Basia Monka
Basia Monka
My motto: keeping life interesting and meaningful!

I went to a concert — I’m alive!

I am a culture addict, so neither opened bars nor restaurants; certainly not shopping malls and sports centers gave me the feeling that we are going back to life, but the open cultural institutions. I missed listening to live music, seeing an orchestra on a stage, actors in theaters and movies screened in a real cinema. I missed it all like the oxygen or, to quote the words of the song of ‘Everything but the Girl’: Like the Desert Misses the Rain.

So when on the 4th of March, following the opening of an art exhibition, I went to my first live concert in over a year, I suddenly came back to life. I was excited like a puppy dog ​​seeing for the very first snow (at least my dog ​​was). Obviously, it was not a ‘normal’ concert experience. As I wrote in my blog on the 1st of July, we keep experiencing ‘surnormality.’ Everyone had to show, besides a ticket, an ID and the vaccination certificate; during the entire concert we were sitting in masks and after it, we were let out from the hall of Merkaz Einav LeTarbut in groups, like pupils in the first grade of an elementary school.

All of that, personally it gave me some level of safety (not discrimination as some in Israel claim). It also didn’t take away the joy of listening to the concert of the Israeli band ‘Girafot’ and singing along their songs, even if under the mask. I said to my friend sitting next to me: I am alive!

Three days later, as the culture addict, I finally went to The Israeli Philharmonic. To remember this moment, I made a note: “In less than two hours I will listen to the first live concert of The Israel Philharmonic! I waited for it for over the year, since the 29th of February, 2020 – when for the last time I heard a live concert [vide: my blog from 18th of March, 2020: Art & culture ‘corona free’].” I wrote this and I went to the concert – excited beyond any words!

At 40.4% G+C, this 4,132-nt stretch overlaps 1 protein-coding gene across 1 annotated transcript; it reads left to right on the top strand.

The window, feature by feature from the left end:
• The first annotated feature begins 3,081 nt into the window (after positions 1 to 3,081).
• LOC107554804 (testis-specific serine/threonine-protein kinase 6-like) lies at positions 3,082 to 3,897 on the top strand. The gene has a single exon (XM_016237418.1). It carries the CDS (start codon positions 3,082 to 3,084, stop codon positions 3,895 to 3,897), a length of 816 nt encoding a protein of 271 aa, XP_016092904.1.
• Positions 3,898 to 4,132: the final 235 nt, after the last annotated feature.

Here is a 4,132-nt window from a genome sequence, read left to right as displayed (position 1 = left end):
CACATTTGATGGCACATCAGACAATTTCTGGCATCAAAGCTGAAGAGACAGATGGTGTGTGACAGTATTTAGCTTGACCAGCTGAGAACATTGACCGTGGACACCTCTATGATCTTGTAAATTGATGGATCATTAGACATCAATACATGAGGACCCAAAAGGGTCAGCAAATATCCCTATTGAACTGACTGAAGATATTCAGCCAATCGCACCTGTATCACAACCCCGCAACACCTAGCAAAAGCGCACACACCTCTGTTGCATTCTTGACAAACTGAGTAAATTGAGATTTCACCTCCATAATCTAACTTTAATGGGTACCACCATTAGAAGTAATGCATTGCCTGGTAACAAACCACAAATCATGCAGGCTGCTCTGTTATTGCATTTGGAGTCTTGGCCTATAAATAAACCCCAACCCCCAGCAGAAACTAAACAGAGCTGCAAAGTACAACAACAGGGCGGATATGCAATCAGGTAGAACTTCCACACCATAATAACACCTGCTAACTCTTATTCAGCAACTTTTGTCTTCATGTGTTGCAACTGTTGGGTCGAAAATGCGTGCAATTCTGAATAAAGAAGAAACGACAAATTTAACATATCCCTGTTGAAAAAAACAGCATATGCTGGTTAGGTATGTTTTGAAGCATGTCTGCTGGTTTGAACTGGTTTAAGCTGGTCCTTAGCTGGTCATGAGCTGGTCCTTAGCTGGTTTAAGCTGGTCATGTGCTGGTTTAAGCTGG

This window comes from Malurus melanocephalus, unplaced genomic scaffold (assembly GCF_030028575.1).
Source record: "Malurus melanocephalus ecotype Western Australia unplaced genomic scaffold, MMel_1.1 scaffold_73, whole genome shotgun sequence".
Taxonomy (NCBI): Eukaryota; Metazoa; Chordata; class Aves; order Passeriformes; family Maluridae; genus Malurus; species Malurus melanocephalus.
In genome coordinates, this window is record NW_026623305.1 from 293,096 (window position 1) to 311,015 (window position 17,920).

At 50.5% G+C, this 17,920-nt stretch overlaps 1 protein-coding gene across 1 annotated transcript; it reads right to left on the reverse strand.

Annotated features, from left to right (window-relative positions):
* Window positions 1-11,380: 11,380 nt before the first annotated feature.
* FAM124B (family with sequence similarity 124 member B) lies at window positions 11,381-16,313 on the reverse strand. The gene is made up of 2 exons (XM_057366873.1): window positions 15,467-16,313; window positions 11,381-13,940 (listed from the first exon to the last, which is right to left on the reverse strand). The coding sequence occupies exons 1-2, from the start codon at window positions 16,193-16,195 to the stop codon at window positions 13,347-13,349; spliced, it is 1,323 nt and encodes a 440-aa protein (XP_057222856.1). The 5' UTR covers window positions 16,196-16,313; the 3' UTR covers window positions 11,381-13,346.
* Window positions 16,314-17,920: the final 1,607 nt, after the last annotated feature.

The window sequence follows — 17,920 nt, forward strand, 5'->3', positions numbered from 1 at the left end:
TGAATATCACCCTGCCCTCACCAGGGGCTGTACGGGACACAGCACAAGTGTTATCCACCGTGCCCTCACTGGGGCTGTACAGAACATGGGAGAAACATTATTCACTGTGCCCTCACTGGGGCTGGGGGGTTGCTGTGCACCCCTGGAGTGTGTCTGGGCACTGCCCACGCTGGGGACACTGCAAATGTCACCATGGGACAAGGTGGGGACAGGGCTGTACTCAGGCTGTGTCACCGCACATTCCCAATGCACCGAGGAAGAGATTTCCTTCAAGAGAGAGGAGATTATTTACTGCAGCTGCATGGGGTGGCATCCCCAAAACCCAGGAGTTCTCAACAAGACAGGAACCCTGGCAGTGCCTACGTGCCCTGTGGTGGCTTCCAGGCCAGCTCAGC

The concert hall was half empty, but as a glass can be half empty or half full, in fact, it was actually half full. Over this year I spoke to some musicians (in private conversations, and also in my interviews) and actors, that they were afraid that the audience will not come back, getting to learn they can enjoy culture also online. Each time I was saying: no, we – the audience – will come back; hungry of culture in its pure unrepeatable form. Because even though theater plays are repeated many times, concerts have the same programs for few evenings, what makes it special, what gives the chills and thrills, is that each time the performance is slightly different and unique.

So there I was. I sat down at the IPO auditorium. In the first piece (Ives: The Unanswered Question), I was still overwhelmed by the fact of being at the Philharmonic. I could not believe that I am back there and that it took me a moment to engage in the music. But slowly and smoothly I entered the meditative character of Ives ’music. I closed my eyes for a moment; I was listening to the concert feeling vibrations of the sound. Something that cannot be experienced online.